Color is a persuasive design element that affects every aspect of an industry event’s branding—from logos and promotion to signage and swag bags. An effective color palette establishes an event’s theme, supports wayfinding, and creates a memorable brand experience. Color communicates meaning to attendees, and the following strategies can help you craft color combinations that align with an event’s goals.
How Color Informs and Inspires Industry Event Attendees
Color relays overt and subliminal cues about an event’s purpose and location. It shapes the way attendees—both online and in-person—remember their experience.
Color Conveys Mood and Promotes Familiarity
Brand designer Iyanuoluwa Ademade says color can evoke emotions that connect a consumer to a brand. Blue, for example, conjures feelings of tranquility and is often associated with stability and success, which is why many banks incorporate it in their branding, he says. But the psychological impact of a color isn’t fixed. A color can convey different moods depending on its paired colors: “In industry events, such as trade shows, blue is often paired with red and black to express energy, strength, and technological advancement,” Ademade says.
Color can also help build familiarity. An event’s attendees will interact with its visual identity—typography, iconography, imagery, and logos—at numerous touchpoints. Color influences the messages these design elements convey, and when used consistently, it reinforces brand recognition.
I was commissioned to design a logo for Legalweek 2022, a legal technology conference. The goal was to generate excitement, build brand trust, and create a visual that could be referenced and repurposed across the event’s digital and print touchpoints. To achieve this, I chose vibrant pink and bright blue as the brand’s signature colors. Pink captured the energy of the evolving legal field, while blue was intended to convey a sense of trust.
Color Captures Attention Online
When creating color schemes for industry events, you might be inclined to think “on-site” first. While it’s necessary to consider how color affects an event space, don’t overlook the fact that colors will first be used in online promotion and can play a crucial role in event turnout.
Pairing primary colors with simple geometric shapes is a visually striking technique that’s popular in social media posts designed to highlight important information, such as product sales and announcements. On event websites, color blocking is a great way to attract attention to calls to action. By limiting a site’s palette to two or three harmonious colors and blocking out a large section with a single color, you can emphasize specific UI components, such as the event’s “Sign up” button.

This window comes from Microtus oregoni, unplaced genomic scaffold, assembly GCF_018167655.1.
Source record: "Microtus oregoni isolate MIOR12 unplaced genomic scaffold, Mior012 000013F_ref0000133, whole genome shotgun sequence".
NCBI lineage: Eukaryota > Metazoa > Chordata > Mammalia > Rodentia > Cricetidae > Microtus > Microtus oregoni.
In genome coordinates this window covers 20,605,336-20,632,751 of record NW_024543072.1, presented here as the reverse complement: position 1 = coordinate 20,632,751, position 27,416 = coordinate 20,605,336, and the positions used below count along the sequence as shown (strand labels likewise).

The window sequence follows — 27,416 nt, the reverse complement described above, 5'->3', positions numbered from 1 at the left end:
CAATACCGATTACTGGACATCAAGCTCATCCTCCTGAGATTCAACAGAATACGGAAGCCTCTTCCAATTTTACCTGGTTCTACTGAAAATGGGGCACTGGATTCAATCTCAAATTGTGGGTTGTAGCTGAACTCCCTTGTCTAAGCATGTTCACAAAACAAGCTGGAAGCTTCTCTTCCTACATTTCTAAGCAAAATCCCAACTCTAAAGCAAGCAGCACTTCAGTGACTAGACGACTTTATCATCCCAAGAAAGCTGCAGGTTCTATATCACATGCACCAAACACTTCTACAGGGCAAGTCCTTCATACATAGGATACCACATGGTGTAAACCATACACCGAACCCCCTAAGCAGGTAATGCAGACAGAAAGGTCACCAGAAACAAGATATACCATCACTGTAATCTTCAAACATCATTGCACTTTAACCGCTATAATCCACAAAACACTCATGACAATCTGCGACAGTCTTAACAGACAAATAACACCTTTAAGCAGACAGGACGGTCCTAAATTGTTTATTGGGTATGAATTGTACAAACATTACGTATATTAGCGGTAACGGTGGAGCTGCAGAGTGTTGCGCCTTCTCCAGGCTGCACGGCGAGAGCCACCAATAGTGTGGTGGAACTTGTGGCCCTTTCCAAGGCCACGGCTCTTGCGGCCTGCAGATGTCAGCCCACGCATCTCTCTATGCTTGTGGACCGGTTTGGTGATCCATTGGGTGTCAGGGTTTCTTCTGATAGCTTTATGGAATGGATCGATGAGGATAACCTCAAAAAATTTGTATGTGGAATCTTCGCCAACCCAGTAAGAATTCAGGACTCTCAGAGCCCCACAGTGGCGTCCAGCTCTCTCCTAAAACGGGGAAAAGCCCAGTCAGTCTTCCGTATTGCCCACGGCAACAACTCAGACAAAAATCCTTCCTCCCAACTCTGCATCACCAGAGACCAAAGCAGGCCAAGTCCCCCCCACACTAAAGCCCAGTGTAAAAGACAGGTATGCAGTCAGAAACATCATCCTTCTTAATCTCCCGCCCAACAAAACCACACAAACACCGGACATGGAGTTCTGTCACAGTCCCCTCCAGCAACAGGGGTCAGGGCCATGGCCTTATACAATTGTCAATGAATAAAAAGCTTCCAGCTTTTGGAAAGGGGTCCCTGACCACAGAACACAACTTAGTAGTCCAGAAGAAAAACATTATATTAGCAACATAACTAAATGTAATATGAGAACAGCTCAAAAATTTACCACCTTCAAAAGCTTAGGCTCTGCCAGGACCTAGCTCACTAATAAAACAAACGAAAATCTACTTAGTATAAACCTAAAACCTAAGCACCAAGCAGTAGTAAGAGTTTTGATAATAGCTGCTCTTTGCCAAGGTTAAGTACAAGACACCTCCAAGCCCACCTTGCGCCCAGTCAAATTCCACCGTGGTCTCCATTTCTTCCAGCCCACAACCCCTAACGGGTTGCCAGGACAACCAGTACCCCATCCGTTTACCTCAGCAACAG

In my designs for the online promotion of another legal event series, the General Counsel conferences, I used warm, attention-grabbing colors to highlight key information, such as dates and attendance numbers.
Color can also act as a thematic bridge between an industry event’s online marketing and on-site activities. For example, before an event, a distinct color can be used in online graphics promoting a highly anticipated speaker. Then, when it’s time for the speaker’s presentation, the same promotional color can be used in lighting, stage graphics, and the speaker’s slides.
Color Makes Wayfinding More Intuitive
Color creates visual hierarchy and makes people take action. In event wayfinding, color directs attendees to the right information, and enhances their understanding of the event space. For instance, designers can use colored floor graphics to create implied paths that point attendees to registration lines. Designers can also help orient attendees by using color to create landmarks, demarcate floor levels, and segment large spaces into zones.
In my work for Legalweek, I designed hanging banners featuring the event’s speakers. I emphasized the speakers’ names and presentation dates by framing them with bright pink and blue lines that popped against a navy background. I also incorporated large black-and-white photos of the speakers, so as not to interfere with the pink-and-blue palettes. The purpose of the banners was to help attendees find their bearings in the event space.
Color Leaves a Lasting Impression
Swag helps attendees remember an event, and using an event’s color palette in giveaway items extends the reach of event branding. Moreover, you can diversify your swag items by subtly varying the event colors used in their design, allowing attendees to select their favorite combinations. People are far more likely to use an item they’ve selected personally, and the more your swag is in use, the more exposure your brand will get.
For Legalweek, I used pink and blue to tie the giveaways back to the event itself but incorporated subtle variations in shade to give the swag a customized feel.